Few things trigger me more than interacting with a child who has an entitled attitude. Why? Because I was one of them. I grew up in a traditional Mexican upper-middle-class family, with a stay-at-home mom and two maids who did all the housework so we didn’t have to. I never did my laundry, tidied my room, or set a table. Those things just happened!
When I was 18, my mom went back to school and decided that I needed to learn how to run a home. One night, my dad was coming home a bit later than usual, my mom had class, and the maids were gone, so I was tasked with re-heating my dad’s dinner. With the burner on high, I stirred the tomato sauce and thought, How will I know when it’s ready? It eventually burned and my dad had to eat charred tomato sauce on his pasta. I remember the feelings of shame and incompetence that washed over me as I watched him pick through the blackened bits on his plate.
The irony is that I ended up in hotel management school in Switzerland, which is like Practical Life boot camp for rich kids. Within weeks I went from not knowing how to boil water to cooking coq au vin; from not knowing how to make my bed to mastering hospital corners; from not knowing how to set a table to prepping a banquet room for 350 people. My teachers were kind, but they also had high expectations and only a few short months to prepare us for demanding industry internships.
After 12-hour shifts scrubbing pots and pans, I would drag myself to my dorm, body aching but self-confidence bolstered by what I had accomplished. During my three six-month internships, I sometimes cried in the bathroom after getting chewed out by the head chef, but then I’d wash my face, put on my apron, and continue plucking thousands of chicken feathers or slicing tray after tray of tomatoes.
The resilience, growth mindset and grit that define my adult personality were not developed in my posh private high school or in my comfortable childhood home. They came from three bone-crushing and character-building years of meaningful work, high expectations, and caring guidance.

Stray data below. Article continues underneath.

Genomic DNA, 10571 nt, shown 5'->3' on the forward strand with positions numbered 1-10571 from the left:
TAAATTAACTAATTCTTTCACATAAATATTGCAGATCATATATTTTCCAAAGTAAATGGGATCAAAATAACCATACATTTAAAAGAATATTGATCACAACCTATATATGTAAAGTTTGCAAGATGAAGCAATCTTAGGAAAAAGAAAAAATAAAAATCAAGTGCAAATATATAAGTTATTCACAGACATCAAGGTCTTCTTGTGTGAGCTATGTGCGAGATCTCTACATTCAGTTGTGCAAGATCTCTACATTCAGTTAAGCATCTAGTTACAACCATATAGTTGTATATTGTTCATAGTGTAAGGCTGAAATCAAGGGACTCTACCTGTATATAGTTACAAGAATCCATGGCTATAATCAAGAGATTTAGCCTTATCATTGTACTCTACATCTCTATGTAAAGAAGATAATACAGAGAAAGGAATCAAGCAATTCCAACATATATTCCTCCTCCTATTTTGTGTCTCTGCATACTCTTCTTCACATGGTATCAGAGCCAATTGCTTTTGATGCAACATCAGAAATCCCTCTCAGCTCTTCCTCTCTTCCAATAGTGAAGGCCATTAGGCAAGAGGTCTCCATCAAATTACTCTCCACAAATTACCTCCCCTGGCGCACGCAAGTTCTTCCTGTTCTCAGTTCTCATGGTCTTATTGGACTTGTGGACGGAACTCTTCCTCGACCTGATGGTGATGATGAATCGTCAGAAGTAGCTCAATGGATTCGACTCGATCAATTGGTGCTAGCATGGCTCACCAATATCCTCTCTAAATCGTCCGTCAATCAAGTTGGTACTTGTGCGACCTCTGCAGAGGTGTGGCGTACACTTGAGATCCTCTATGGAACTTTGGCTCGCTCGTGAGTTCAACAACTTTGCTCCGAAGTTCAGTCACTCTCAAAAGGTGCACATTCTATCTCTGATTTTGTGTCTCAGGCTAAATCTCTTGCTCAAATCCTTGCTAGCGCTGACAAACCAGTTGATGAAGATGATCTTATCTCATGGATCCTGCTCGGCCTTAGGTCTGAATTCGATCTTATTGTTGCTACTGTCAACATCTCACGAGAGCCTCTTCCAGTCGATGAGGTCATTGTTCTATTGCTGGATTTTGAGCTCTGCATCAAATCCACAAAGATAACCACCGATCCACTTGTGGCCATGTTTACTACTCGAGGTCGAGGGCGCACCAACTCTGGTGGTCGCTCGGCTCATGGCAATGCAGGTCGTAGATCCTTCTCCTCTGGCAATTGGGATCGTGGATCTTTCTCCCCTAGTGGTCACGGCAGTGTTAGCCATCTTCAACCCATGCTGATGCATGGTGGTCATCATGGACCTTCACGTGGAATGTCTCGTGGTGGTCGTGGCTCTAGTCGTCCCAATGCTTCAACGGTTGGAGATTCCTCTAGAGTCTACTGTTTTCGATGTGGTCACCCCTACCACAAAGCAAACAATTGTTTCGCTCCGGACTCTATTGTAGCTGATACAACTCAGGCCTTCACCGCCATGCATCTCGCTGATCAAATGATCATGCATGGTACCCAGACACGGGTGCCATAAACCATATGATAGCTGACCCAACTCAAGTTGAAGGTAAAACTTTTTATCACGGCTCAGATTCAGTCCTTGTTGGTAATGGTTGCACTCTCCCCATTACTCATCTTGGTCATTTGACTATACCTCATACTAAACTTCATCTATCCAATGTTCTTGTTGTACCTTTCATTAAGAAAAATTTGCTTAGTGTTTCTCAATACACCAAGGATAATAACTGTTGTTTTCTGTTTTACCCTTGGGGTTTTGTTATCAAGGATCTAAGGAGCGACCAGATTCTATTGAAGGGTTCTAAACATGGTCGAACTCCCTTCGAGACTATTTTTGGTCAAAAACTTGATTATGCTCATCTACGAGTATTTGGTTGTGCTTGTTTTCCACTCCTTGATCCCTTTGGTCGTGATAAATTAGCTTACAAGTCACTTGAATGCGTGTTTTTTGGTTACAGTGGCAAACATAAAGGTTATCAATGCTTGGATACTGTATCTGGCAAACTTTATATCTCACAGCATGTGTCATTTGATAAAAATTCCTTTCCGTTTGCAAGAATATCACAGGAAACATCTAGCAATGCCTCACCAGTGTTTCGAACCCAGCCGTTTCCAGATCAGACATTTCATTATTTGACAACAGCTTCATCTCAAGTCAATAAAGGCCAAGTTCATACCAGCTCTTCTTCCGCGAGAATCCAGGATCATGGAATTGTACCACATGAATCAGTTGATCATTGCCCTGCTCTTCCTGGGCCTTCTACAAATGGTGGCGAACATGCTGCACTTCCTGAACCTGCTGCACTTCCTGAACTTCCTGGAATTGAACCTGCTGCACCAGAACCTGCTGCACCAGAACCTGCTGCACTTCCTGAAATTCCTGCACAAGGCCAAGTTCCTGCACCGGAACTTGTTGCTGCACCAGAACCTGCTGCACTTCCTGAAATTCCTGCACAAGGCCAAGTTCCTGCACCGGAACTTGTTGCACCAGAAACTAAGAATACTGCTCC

Meaningful work. High expectations. Caring guidance. These are the three cornerstones for the development of true self-worth. They’re also inherent in the work children do in Montessori environments (both in school and at home). When we do things for our children that they can do for themselves, we rob them of the experiences that will help them forge strength of character, develop autonomy, and lead fearless lives.
PS: About a decade ago, my father lost his business in one of Mexico’s financial crises, and my mom had to go into the workforce to support them. She works long hours and doesn’t have time to cook, so my father was forced to prepare the meals. He’s now a passionate home chef who pours over elaborate recipes and has found self-worth through cooking amazing meals. It’s never too late to transform your life through meaningful work.
Category: On Parenting, Practical Life, Social and Emotional LearningTags: entitlement, kids, montessori, montessori education, montessori method, parenting, parents, Practical Life, self-esteem, work